times and increasing quality [2]. 2D and 3D simulations can be created for virtual commissioning and for simulation
of cycle times, energy consumption or ergonomic aspects of a production facility. Uses of simulations of production
processes can not only shorten the down times and changes it but also reduce the production failures during the
start-up phase [14]. Decision making quality can possibly be improved by easy and fast way with the help of
simulations [15].

2.4 System Integration: Horizontal and Vertical System Integration

Integration and self-optimization are the two major mechanisms used in industrial organization [15]. The
paradigm of Industry 4.0 is essentially outlined by three dimensions of integration: (a) horizontal integration across
the entire value creation network, (b) vertical integration and networked manufacturing systems (c) end-to-end
engineering across the entire product life cycle [16]. The full digital integration and automation of manufacturing
processes in the vertical and horizontal dimension implies as well an automation of communication and cooperation
especially along standardized processes [11]. Figure 2 shows the short description of system integration.
System Integration

Horizontal Vertical Integration End to End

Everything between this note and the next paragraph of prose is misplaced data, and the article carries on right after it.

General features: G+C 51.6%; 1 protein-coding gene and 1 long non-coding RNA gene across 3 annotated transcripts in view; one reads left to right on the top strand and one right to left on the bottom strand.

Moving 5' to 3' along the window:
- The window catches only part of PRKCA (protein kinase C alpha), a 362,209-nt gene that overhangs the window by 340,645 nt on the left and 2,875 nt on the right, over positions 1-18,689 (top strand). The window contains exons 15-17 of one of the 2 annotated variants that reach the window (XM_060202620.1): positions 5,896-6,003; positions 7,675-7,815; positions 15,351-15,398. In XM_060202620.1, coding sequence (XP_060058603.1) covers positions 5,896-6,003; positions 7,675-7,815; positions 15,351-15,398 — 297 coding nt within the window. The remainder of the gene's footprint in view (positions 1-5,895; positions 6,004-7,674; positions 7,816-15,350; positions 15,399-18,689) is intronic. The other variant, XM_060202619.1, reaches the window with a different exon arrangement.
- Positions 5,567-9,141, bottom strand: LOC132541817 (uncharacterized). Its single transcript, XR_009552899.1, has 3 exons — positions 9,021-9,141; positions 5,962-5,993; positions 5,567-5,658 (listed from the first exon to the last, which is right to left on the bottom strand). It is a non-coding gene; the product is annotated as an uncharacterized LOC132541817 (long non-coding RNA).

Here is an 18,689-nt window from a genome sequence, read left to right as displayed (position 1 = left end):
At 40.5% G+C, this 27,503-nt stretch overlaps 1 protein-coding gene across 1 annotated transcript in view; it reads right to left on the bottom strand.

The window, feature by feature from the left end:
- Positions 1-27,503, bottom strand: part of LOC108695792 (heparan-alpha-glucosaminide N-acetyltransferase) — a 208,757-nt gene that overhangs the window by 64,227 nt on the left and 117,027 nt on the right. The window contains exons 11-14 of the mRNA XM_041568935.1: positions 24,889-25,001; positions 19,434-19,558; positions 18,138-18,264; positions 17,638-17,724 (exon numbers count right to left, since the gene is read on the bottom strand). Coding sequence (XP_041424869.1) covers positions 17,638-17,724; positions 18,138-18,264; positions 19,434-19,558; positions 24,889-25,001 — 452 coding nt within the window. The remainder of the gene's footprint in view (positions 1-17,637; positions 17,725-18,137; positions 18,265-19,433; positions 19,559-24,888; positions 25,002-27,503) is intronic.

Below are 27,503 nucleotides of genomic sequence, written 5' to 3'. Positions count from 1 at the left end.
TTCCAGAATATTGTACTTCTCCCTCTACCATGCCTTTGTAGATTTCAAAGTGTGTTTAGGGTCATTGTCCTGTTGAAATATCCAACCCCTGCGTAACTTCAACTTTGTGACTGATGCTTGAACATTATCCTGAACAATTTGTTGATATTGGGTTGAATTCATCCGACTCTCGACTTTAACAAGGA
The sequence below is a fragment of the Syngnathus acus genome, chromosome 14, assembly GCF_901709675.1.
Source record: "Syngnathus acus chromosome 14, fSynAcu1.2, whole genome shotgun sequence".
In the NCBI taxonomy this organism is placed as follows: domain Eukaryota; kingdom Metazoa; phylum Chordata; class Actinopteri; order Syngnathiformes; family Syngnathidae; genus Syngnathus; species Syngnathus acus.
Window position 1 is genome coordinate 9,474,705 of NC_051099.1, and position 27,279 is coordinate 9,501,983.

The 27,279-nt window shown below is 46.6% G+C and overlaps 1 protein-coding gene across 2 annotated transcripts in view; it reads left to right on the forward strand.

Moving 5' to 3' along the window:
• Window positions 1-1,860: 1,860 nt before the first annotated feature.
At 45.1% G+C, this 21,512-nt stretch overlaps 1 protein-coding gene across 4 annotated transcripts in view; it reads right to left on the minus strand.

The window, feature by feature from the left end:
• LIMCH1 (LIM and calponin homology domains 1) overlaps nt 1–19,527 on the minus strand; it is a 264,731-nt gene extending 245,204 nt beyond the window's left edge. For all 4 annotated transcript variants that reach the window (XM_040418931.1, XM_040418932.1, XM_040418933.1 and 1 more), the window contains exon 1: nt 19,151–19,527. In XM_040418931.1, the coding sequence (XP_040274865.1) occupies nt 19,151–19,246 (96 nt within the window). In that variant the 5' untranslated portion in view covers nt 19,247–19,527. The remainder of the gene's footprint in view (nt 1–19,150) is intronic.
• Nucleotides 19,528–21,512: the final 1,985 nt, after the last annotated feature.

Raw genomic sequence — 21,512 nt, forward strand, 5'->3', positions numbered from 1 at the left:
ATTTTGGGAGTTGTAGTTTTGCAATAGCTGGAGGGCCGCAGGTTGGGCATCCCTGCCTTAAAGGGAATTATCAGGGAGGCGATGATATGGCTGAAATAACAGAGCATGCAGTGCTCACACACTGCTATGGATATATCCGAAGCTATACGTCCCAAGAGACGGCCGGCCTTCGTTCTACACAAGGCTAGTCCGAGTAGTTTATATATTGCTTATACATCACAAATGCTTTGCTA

Integration across and networked Integration across
the entire value manufacturing the entire product
creation network systems life cycle

Figure 2. System Integration

2.5 The Industrial Internet of Things

The Internet of Things means a worldwide network of interconnected and uniform addressed objects that
communicate via standard protocols [17]. Internet of Things (IoT) should also known as Internet of Everything
(IoE) which consists of Internet of Service (IoS), Internet of Manufacturing Services (IoMs), Internet of People
(IoP), an embedded system and Integration of Information and Communication technology (IICT) [3]. Context,
omnipresence and optimization are the three key features of IoT in which context refers the possibility of advanced
object interaction with an existing environment and immediate response if anything changes, omnipresence provide
information of location, physical or atmospheric conditions of an object and optimization illustrates the facts that
236 Saurabh Vaidya et al. / Procedia Manufacturing 20 (2018) 233–238
4 Author name / Procedia Manufacturing 00 (2017) 000–000

today’s objects are more than just connection to network of human operators at human-machine interface [12]. The
value chain should be intelligent, agile and networked by integrating physical objects, human factors, intelligent
machines, smart sensors, production process and production lines together across the boundaries of organization
[18]. Software and data are key elements for intelligent planning and control of machines and factories of the future
[19].
E.g. In the case of storage in warehouses, intelligent shelving and pallets will become the driving force of modern
inventory management. In respect of the carriage of goods – tracking and tracing becomes faster, more precise and
safe [20].

2.6 Cyber security and Cyber Physical Systems (CPS)

With the increased connectivity and use of standard communications protocols that come with Industry 4.0, the
need to protect critical industrial systems and manufacturing lines from cyber security threats increases dramatically.
As a result, secure, reliable communications as well as sophisticated identity and access management of machines